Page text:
In fact, the scriptures are literally full of instances where individuals with God's Holy Spirit failed to live up to God's perfection. We have many instances in the New Testament of Christians who fell short of perfection in spite of the presence of God's Spirit: Ananias and Sapphira lied to the Spirit and tempted it (Acts 5:1-11). There was contention among the saints over the conversion of the Gentiles (Acts 11:1-18). They disagreed over whether those Gentile Christians should keep the Law (Acts 15:1-29). Aquila and Priscilla had to correct Apollos' imperfect understanding of Christianity (Acts 18:24-26). There were divisions among the Christians at Corinth (I Corinthians 1:10-17). Many of the people from that group had also accepted the practice of fornication (I Cor. 5:1-8). Some of them were also engaged in lawsuits against each other (I Corinthians 6:1-7). Widespread problems existed among the early church members concerning their belief system (Romans 14:1-23; I Corinthians 8:1-13, 11:17-29, 15:12: Galatians 1:6-9, 3:1). Finally, toward the end of his ministry, Peter had to warn Christians about the presence of false teachers among them (II Peter 2:1-3).

For all of these individuals, the presence and inspiration of the Holy Spirit did not prevent them from making some very serious mistakes. Their human imperfections still manifested themselves in some dramatic failures, and they all (even those in leadership positions) fell far short of the infallibility and perfection of Almighty God.

We should also note that the Apostle Paul apparently felt that it was possible to “grieve,” "quench" or "neglect" the inspiration of God's Holy Spirit as he warned against them (Ephesians 4:30, I Thessalonians 5:19, I Timothy 4:14). What should we conclude from these examples? The inspiration of God's Holy Spirit is perfect, but how we humans respond to that inspiration is NOT always what it should be.

In the Old Testament book of Exodus, we read that God inspired the craftsmen who constructed and furnished the Tabernacle of the Congregation (Exodus 31:1-11, 35:30-35). Are we to understand that the workmanship resulting from this inspiration was completely flawless and perfect? Are human hands even capable of that kind of perfection? To propose that the craftsmanship of those individuals was flawless as a consequence of their having been inspired seems absurd and unnecessary to our minds. However, when we talk about Scripture, we say that this (flawlessness) is an essential characteristic of the work of the men who wrote them.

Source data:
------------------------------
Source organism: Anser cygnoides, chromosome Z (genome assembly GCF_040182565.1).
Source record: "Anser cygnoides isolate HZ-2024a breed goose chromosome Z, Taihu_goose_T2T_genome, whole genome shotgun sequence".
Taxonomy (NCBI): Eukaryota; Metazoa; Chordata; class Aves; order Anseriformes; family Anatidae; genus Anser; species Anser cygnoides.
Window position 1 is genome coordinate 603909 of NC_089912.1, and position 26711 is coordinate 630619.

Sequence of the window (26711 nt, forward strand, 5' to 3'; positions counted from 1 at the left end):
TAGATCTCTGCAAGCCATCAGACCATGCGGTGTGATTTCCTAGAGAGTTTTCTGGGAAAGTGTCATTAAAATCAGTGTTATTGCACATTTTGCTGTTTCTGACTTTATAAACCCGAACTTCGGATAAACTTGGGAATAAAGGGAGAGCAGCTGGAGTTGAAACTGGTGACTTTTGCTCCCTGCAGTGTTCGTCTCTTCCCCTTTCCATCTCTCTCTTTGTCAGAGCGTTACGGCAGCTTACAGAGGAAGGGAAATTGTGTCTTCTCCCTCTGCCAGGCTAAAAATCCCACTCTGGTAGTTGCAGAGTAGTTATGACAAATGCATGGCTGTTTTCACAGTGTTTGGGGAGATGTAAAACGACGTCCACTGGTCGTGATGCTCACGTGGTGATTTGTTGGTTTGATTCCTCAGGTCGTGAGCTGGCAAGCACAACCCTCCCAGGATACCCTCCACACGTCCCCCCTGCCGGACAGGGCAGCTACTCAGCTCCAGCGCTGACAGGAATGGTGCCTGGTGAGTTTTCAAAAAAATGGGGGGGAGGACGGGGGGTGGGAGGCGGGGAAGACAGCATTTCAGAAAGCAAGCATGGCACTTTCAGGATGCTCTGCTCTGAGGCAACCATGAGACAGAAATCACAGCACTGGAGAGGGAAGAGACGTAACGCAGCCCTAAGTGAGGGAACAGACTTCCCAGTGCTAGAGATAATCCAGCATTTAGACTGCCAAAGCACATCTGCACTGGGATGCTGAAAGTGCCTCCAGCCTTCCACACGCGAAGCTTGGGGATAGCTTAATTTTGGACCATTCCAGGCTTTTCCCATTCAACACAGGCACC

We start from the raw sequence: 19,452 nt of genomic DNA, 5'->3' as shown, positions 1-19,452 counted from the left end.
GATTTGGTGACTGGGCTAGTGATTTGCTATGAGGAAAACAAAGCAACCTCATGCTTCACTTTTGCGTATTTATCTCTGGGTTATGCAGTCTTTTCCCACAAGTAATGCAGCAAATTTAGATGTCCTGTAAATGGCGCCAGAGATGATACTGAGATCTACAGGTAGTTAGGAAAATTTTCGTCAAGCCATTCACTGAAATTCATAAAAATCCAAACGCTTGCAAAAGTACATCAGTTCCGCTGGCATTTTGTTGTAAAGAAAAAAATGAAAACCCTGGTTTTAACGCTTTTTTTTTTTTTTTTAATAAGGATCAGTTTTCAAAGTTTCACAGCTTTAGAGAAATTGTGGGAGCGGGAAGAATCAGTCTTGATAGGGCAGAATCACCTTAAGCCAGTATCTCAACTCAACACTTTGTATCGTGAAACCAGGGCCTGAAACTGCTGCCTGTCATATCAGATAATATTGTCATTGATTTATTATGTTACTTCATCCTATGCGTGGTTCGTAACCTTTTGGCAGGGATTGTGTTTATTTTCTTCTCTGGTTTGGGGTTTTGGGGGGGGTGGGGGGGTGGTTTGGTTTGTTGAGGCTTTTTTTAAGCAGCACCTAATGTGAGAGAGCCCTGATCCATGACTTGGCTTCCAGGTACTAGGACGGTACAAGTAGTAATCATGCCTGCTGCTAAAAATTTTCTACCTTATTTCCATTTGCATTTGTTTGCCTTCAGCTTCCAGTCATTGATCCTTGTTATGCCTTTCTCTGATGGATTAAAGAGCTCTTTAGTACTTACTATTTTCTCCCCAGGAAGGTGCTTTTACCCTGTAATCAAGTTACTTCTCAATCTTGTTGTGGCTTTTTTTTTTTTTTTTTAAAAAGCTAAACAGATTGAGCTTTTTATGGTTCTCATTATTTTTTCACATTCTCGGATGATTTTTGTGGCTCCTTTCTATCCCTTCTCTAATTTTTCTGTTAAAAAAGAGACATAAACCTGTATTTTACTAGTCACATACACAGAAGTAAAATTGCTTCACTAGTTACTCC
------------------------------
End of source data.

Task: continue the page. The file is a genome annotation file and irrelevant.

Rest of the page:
So we wonder: Could God have built and furnished the Tabernacle himself? Would not the finished product have been perfect if he had? The answer to both questions is most assuredly YES, but HE CHOSE to work through human instruments. God could have handed them everything on a silver platter, but HE CHOSE to involve them in what he was doing. God wanted them to have a stake in what he was doing. God wanted them to share in the responsibility for the finished product!

Inspiration is the Creator's part in a joint venture with the created. God certainly has the ability to do everything himself, but HE HAS CHOSEN to operate in a different fashion. God has chosen to work through human instruments. Moreover, he knows that the workmanship of those human instruments is subject to errors and imperfections - HE DESIGNED US!

Nevertheless, God has designated a role for mankind to play in every instance of his interaction with us - the entire story of the Bible underscores this important point. God has involved mankind in order to teach mankind, because he wants us to learn and grow toward perfection!

Hence, while Divine inspiration doesn't ensure perfection, it does help us to strive for perfection. God can inspire someone to write something, but that inspiration does not dictate the finished product! Even so, God's involvement in the process does guarantee that the result will be better than it otherwise would have been, and it does make it profitable for the things that Paul told Timothy it could be used to produce (doctrine, reproof, correction and instruction in righteousness).